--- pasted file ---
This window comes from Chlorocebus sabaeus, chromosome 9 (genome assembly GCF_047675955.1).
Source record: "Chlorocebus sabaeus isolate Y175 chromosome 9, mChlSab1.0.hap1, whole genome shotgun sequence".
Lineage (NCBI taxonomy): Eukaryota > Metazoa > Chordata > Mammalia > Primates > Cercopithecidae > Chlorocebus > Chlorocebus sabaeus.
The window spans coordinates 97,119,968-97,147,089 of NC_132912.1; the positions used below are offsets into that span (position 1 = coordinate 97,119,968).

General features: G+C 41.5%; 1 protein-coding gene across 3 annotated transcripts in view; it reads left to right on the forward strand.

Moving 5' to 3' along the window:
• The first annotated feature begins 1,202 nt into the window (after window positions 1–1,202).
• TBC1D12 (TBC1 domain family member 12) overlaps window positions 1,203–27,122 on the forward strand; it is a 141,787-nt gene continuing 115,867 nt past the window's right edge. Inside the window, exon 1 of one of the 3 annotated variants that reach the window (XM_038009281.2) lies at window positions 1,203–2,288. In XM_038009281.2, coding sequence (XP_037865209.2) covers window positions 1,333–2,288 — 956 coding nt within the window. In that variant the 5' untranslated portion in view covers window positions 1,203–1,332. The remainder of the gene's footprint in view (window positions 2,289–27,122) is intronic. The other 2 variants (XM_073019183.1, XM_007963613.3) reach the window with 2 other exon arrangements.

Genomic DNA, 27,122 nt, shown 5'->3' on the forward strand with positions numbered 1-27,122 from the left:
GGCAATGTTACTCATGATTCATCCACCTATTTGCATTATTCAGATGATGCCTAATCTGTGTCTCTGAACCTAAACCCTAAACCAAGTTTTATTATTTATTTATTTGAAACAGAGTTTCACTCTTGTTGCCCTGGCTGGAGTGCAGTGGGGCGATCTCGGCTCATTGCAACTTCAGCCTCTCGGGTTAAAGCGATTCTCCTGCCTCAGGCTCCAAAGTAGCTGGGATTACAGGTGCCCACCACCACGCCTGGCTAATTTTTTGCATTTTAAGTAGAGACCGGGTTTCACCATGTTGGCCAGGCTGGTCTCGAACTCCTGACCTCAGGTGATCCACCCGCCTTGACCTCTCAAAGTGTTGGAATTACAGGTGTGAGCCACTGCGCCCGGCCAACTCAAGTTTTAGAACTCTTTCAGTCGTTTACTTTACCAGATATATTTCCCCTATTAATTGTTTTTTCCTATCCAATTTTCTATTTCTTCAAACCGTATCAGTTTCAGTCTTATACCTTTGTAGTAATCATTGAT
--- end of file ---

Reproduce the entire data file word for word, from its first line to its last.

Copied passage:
This window comes from Chlorocebus sabaeus, chromosome 9 (genome assembly GCF_047675955.1).
Source record: "Chlorocebus sabaeus isolate Y175 chromosome 9, mChlSab1.0.hap1, whole genome shotgun sequence".
Lineage (NCBI taxonomy): Eukaryota > Metazoa > Chordata > Mammalia > Primates > Cercopithecidae > Chlorocebus > Chlorocebus sabaeus.
The window spans coordinates 97,119,968-97,147,089 of NC_132912.1; the positions used below are offsets into that span (position 1 = coordinate 97,119,968).

General features: G+C 41.5%; 1 protein-coding gene across 3 annotated transcripts in view; it reads left to right on the forward strand.

Moving 5' to 3' along the window:
• The first annotated feature begins 1,202 nt into the window (after window positions 1–1,202).
• TBC1D12 (TBC1 domain family member 12) overlaps window positions 1,203–27,122 on the forward strand; it is a 141,787-nt gene continuing 115,867 nt past the window's right edge. Inside the window, exon 1 of one of the 3 annotated variants that reach the window (XM_038009281.2) lies at window positions 1,203–2,288. In XM_038009281.2, coding sequence (XP_037865209.2) covers window positions 1,333–2,288 — 956 coding nt within the window. In that variant the 5' untranslated portion in view covers window positions 1,203–1,332. The remainder of the gene's footprint in view (window positions 2,289–27,122) is intronic. The other 2 variants (XM_073019183.1, XM_007963613.3) reach the window with 2 other exon arrangements.

Genomic DNA, 27,122 nt, shown 5'->3' on the forward strand with positions numbered 1-27,122 from the left:
GGCAATGTTACTCATGATTCATCCACCTATTTGCATTATTCAGATGATGCCTAATCTGTGTCTCTGAACCTAAACCCTAAACCAAGTTTTATTATTTATTTATTTGAAACAGAGTTTCACTCTTGTTGCCCTGGCTGGAGTGCAGTGGGGCGATCTCGGCTCATTGCAACTTCAGCCTCTCGGGTTAAAGCGATTCTCCTGCCTCAGGCTCCAAAGTAGCTGGGATTACAGGTGCCCACCACCACGCCTGGCTAATTTTTTGCATTTTAAGTAGAGACCGGGTTTCACCATGTTGGCCAGGCTGGTCTCGAACTCCTGACCTCAGGTGATCCACCCGCCTTGACCTCTCAAAGTGTTGGAATTACAGGTGTGAGCCACTGCGCCCGGCCAACTCAAGTTTTAGAACTCTTTCAGTCGTTTACTTTACCAGATATATTTCCCCTATTAATTGTTTTTTCCTATCCAATTTTCTATTTCTTCAAACCGTATCAGTTTCAGTCTTATACCTTTGTAGTAATCATTGAT